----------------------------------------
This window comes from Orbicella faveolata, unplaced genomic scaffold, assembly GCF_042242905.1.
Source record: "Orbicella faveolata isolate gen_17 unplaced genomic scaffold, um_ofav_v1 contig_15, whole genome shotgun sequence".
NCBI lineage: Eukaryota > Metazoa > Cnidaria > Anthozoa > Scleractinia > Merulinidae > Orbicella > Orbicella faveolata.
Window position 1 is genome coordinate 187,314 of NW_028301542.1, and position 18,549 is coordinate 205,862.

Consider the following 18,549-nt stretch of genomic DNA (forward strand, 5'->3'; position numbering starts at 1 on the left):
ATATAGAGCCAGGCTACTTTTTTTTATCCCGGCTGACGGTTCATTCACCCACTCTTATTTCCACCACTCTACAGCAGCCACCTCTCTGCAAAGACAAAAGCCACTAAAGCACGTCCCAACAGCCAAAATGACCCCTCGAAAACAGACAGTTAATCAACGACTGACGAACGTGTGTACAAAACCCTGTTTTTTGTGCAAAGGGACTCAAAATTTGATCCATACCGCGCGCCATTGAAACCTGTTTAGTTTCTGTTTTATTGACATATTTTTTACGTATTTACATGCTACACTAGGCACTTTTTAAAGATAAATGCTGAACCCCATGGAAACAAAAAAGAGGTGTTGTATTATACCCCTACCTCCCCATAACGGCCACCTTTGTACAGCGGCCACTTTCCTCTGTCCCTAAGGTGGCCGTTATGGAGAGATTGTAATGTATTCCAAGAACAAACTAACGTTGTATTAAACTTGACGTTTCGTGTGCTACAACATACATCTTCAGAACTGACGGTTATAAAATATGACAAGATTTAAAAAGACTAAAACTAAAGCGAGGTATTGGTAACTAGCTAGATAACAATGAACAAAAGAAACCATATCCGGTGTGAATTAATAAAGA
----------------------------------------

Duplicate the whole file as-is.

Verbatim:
This window comes from Orbicella faveolata, unplaced genomic scaffold, assembly GCF_042242905.1.
Source record: "Orbicella faveolata isolate gen_17 unplaced genomic scaffold, um_ofav_v1 contig_15, whole genome shotgun sequence".
NCBI lineage: Eukaryota > Metazoa > Cnidaria > Anthozoa > Scleractinia > Merulinidae > Orbicella > Orbicella faveolata.
Window position 1 is genome coordinate 187,314 of NW_028301542.1, and position 18,549 is coordinate 205,862.

Consider the following 18,549-nt stretch of genomic DNA (forward strand, 5'->3'; position numbering starts at 1 on the left):
ATATAGAGCCAGGCTACTTTTTTTTATCCCGGCTGACGGTTCATTCACCCACTCTTATTTCCACCACTCTACAGCAGCCACCTCTCTGCAAAGACAAAAGCCACTAAAGCACGTCCCAACAGCCAAAATGACCCCTCGAAAACAGACAGTTAATCAACGACTGACGAACGTGTGTACAAAACCCTGTTTTTTGTGCAAAGGGACTCAAAATTTGATCCATACCGCGCGCCATTGAAACCTGTTTAGTTTCTGTTTTATTGACATATTTTTTACGTATTTACATGCTACACTAGGCACTTTTTAAAGATAAATGCTGAACCCCATGGAAACAAAAAAGAGGTGTTGTATTATACCCCTACCTCCCCATAACGGCCACCTTTGTACAGCGGCCACTTTCCTCTGTCCCTAAGGTGGCCGTTATGGAGAGATTGTAATGTATTCCAAGAACAAACTAACGTTGTATTAAACTTGACGTTTCGTGTGCTACAACATACATCTTCAGAACTGACGGTTATAAAATATGACAAGATTTAAAAAGACTAAAACTAAAGCGAGGTATTGGTAACTAGCTAGATAACAATGAACAAAAGAAACCATATCCGGTGTGAATTAATAAAGA